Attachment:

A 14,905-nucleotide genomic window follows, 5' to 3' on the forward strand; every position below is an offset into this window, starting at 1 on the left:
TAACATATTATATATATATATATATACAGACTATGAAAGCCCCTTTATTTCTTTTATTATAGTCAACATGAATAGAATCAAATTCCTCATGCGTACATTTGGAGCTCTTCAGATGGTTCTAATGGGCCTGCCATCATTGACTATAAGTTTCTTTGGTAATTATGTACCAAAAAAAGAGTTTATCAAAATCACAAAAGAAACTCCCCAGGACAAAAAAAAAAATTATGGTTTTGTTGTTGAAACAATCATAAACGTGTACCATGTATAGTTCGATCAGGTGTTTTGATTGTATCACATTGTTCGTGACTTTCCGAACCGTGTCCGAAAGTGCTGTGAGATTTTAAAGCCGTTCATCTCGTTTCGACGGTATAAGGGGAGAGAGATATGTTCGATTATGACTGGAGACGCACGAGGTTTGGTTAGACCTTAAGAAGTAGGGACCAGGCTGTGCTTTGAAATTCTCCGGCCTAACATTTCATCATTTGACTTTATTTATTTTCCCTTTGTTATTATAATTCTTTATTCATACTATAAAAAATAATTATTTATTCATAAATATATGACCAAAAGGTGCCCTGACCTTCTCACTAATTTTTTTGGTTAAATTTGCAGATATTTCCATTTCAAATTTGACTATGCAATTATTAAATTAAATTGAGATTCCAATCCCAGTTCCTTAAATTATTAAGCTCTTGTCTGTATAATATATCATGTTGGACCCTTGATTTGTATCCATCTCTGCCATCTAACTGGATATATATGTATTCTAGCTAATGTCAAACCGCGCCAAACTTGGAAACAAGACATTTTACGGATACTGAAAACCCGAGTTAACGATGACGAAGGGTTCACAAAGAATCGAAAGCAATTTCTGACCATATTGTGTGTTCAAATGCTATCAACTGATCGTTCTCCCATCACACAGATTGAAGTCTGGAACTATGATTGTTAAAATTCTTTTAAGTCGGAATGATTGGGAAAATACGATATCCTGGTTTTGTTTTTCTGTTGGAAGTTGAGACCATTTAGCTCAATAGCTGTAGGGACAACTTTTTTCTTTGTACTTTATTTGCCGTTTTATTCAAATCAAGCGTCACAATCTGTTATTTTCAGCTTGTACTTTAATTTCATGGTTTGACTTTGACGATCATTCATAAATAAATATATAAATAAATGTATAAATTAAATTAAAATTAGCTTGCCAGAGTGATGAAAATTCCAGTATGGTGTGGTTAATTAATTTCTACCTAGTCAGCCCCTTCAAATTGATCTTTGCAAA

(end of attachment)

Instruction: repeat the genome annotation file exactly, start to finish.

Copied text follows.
A 14,905-nucleotide genomic window follows, 5' to 3' on the forward strand; every position below is an offset into this window, starting at 1 on the left:
TAACATATTATATATATATATATATACAGACTATGAAAGCCCCTTTATTTCTTTTATTATAGTCAACATGAATAGAATCAAATTCCTCATGCGTACATTTGGAGCTCTTCAGATGGTTCTAATGGGCCTGCCATCATTGACTATAAGTTTCTTTGGTAATTATGTACCAAAAAAAGAGTTTATCAAAATCACAAAAGAAACTCCCCAGGACAAAAAAAAAAATTATGGTTTTGTTGTTGAAACAATCATAAACGTGTACCATGTATAGTTCGATCAGGTGTTTTGATTGTATCACATTGTTCGTGACTTTCCGAACCGTGTCCGAAAGTGCTGTGAGATTTTAAAGCCGTTCATCTCGTTTCGACGGTATAAGGGGAGAGAGATATGTTCGATTATGACTGGAGACGCACGAGGTTTGGTTAGACCTTAAGAAGTAGGGACCAGGCTGTGCTTTGAAATTCTCCGGCCTAACATTTCATCATTTGACTTTATTTATTTTCCCTTTGTTATTATAATTCTTTATTCATACTATAAAAAATAATTATTTATTCATAAATATATGACCAAAAGGTGCCCTGACCTTCTCACTAATTTTTTTGGTTAAATTTGCAGATATTTCCATTTCAAATTTGACTATGCAATTATTAAATTAAATTGAGATTCCAATCCCAGTTCCTTAAATTATTAAGCTCTTGTCTGTATAATATATCATGTTGGACCCTTGATTTGTATCCATCTCTGCCATCTAACTGGATATATATGTATTCTAGCTAATGTCAAACCGCGCCAAACTTGGAAACAAGACATTTTACGGATACTGAAAACCCGAGTTAACGATGACGAAGGGTTCACAAAGAATCGAAAGCAATTTCTGACCATATTGTGTGTTCAAATGCTATCAACTGATCGTTCTCCCATCACACAGATTGAAGTCTGGAACTATGATTGTTAAAATTCTTTTAAGTCGGAATGATTGGGAAAATACGATATCCTGGTTTTGTTTTTCTGTTGGAAGTTGAGACCATTTAGCTCAATAGCTGTAGGGACAACTTTTTTCTTTGTACTTTATTTGCCGTTTTATTCAAATCAAGCGTCACAATCTGTTATTTTCAGCTTGTACTTTAATTTCATGGTTTGACTTTGACGATCATTCATAAATAAATATATAAATAAATGTATAAATTAAATTAAAATTAGCTTGCCAGAGTGATGAAAATTCCAGTATGGTGTGGTTAATTAATTTCTACCTAGTCAGCCCCTTCAAATTGATCTTTGCAAA